Affecting T cells and B cells combined immunodeficiency disorders

Severe combined immunodeficiency—SCID

A mixed group of disorders that all have grossly impaired T- and B-cell function leading to death normally within the first years of life. They can be broadly classified into 5 groups depending on their clinical and pathological characteristics. Reticular dysgenesis (see above) is generally considered to be a SCID variant, accounting for 3% of the total. Other types are:

1. Adenosine deaminase deficiency (16%).

Adenosine deaminase deficiency

A recessively inherited enzyme deficiency. ADA is rate limiting in purine salvage metabolism and is essential for the synthesis of nucleotides in cells incapable of de novo purine synthesis—including lymphocytes. The gene for ADA is on chromosome 20q13.4, and many mutations have been defined. Gene deletion leads to very low ADA activity and a profound T and B lymphopenia with early onset of clinical symptoms. Other tissues are involved, and there may be bony defects and neurologic disturbances. A similar rare syndrome is seen with deficiency of the enzyme purine nucleoside phosphorylase. It is less severe and presents later.

Other forms of SCID

SCID with both T-cell and B-cell lymphopenia is a recessive disorder that also occurs without the enzyme deficiencies described above, but the commonest form of the disease is X-linked and shows a lack only of T cells. It appears to be due to a defect in the gene coding for the g chain of the interleukin (IL)-2 receptor. There are other rare SCID variants where T cells are present but dysfunctional, including MHC class II deficiency, where lymphocytes fail to express MHC class II molecules; and Omenn's syndrome which presents in early infancy with the clinical features of acute widespread graft versus host disease (skin rash, hepatosplenomegaly, diarrhoea, failure to thrive) coupled with persistent infections. It is thought to be due to a failure in T-cell development with inability to recognise self antigens.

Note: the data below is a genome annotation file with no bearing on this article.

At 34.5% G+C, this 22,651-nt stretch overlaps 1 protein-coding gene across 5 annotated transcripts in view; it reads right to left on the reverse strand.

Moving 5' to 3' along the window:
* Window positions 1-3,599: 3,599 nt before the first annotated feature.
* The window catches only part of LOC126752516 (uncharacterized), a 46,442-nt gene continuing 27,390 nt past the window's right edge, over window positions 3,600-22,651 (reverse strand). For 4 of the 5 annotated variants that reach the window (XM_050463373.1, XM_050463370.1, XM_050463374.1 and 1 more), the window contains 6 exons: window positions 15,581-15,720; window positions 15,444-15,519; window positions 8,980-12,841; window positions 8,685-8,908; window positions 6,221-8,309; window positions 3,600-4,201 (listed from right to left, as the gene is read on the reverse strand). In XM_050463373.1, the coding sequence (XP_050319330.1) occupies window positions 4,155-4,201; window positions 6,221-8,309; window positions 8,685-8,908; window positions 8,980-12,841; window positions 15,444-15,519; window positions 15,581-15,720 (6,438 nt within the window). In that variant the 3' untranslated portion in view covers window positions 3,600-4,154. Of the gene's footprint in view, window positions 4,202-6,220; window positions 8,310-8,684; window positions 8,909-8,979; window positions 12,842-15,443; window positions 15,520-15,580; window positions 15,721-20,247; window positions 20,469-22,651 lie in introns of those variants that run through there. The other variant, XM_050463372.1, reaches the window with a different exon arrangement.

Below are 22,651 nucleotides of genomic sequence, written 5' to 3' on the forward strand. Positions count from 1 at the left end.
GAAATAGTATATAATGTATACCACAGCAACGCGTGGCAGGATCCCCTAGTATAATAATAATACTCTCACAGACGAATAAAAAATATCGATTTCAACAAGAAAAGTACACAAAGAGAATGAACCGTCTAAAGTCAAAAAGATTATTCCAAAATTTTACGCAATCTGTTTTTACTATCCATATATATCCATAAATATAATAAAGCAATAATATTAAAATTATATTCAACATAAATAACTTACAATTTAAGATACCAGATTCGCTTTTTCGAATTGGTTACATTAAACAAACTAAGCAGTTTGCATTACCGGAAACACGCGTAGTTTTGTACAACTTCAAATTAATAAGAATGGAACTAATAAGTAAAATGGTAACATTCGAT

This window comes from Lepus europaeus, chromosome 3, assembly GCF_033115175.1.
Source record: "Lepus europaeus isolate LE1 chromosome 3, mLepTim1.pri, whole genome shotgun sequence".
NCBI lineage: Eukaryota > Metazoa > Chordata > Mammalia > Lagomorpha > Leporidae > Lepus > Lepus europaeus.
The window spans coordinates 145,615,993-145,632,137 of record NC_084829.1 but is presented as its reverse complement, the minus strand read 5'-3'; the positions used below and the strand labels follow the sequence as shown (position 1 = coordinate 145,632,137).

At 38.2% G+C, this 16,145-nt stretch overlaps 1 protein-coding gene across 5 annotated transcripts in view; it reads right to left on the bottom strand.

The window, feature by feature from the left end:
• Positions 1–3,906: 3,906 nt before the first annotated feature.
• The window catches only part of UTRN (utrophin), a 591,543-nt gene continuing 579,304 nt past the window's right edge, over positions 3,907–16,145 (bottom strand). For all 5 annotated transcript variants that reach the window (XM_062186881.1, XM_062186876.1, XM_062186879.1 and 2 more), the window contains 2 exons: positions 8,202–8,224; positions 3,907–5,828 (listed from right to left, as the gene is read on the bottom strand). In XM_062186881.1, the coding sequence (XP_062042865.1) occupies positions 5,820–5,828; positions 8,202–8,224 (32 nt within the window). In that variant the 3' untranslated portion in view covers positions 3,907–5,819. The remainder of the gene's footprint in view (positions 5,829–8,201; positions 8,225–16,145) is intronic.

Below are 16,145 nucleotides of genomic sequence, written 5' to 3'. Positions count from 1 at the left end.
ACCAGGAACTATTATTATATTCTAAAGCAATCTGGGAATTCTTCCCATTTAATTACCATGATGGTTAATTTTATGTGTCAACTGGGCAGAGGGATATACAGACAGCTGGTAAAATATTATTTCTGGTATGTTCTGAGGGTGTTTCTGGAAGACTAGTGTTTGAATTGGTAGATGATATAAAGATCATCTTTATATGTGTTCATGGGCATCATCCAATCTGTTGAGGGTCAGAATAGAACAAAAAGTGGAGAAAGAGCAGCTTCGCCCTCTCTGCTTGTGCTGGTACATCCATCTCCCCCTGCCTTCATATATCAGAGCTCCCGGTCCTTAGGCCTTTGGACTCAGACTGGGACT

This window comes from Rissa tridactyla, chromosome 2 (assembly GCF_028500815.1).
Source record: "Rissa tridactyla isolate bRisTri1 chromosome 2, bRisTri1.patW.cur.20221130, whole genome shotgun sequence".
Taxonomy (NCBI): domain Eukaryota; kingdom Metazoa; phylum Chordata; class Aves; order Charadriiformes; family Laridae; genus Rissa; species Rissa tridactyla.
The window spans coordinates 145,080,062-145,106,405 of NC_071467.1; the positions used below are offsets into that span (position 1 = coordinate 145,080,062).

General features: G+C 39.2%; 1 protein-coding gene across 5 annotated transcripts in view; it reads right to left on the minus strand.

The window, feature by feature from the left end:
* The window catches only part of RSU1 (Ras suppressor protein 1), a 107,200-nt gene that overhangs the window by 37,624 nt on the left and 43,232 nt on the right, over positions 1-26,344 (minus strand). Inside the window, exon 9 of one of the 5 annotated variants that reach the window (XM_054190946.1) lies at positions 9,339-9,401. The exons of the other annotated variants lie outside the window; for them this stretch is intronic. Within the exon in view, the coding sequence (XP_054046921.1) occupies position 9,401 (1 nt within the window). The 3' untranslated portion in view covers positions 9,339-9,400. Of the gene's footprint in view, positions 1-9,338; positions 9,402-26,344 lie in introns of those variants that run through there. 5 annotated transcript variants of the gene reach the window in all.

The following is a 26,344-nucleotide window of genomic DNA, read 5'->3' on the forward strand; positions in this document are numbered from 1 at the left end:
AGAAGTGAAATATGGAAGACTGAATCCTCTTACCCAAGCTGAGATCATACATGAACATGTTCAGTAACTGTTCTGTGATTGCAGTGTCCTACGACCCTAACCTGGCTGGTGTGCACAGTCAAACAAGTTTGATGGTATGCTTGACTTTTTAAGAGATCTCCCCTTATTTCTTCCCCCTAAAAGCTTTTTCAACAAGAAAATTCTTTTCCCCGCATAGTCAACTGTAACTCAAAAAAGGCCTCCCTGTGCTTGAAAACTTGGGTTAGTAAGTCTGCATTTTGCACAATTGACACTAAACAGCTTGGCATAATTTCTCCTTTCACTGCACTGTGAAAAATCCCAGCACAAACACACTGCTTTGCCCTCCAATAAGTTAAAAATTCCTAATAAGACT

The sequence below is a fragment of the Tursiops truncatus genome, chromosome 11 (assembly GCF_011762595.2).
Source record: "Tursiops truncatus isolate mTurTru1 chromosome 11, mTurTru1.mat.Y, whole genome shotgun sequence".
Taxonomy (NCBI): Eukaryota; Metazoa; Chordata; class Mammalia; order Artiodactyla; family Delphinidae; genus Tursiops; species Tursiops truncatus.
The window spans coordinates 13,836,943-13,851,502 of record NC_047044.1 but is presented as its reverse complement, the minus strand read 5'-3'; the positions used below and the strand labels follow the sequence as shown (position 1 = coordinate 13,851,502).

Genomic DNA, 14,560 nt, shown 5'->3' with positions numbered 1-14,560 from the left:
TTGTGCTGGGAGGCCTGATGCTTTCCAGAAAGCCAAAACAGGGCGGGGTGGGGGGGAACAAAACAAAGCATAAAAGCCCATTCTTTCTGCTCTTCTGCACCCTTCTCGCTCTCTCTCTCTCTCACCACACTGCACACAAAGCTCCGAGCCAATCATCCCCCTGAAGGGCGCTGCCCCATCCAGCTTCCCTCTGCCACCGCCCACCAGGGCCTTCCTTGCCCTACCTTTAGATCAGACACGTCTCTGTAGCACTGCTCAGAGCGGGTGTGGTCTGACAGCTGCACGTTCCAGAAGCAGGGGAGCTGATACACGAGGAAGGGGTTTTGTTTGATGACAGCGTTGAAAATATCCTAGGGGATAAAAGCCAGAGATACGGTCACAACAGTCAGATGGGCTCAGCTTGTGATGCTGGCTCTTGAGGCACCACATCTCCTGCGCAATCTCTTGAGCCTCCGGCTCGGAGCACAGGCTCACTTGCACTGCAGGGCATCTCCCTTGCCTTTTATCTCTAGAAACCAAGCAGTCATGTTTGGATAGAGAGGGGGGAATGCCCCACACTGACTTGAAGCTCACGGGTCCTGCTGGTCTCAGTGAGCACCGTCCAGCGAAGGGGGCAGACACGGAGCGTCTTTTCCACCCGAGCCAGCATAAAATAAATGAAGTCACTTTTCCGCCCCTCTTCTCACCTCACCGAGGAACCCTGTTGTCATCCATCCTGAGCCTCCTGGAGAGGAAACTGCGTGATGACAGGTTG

Treatment of SCID

• Matched BMT is the treatment of choice for all varieties; a good outcome can be expected in >90%.

• No pre-conditioning needed for matched donors.

• Mis-matched BMT results improving but donor marrow needs careful mature T-cell depletion and patients may need conditioning.

• ADA deficiency can be treated with regular enzyme replacement using a polyethylene glycol-linked ADA preparation.

• ADA deficiency has also been treated with gene replacement therapy, with so far only a transient effect, but the technique shows promise.

Wiskott-Aldrich Syndrome

An X-linked disorder with a triad of (1) eczema, (2) thrombocytopenia with characteristically small platelets, and (3) T- and B-cell dysfunction with susceptibility to infections, particularly otitis media and pneumonia. Due to a mutation in the gene encoding the Wiskott-Aldrich syndrome protein (WASP), important inter alia in regulating the cytoskeleton of haemopoietic cells.

• Presents in childhood.

• Tendency to immune cytopenias—compounding pre-existing throm-bocytopenia and causing haemolytic anaemia.

• Herpes simplex, EBV, varicella and CMV may be severe and life threatening.

• Greatly increased risk of lymphoid malignancy in adulthood for survivors.

• Splenectomy greatly increases risk of fatal infection.

• Need prophylactic antibiotics and immunoglobulin replacement therapy.

• BMT now treatment of choice; early in childhood if possible.

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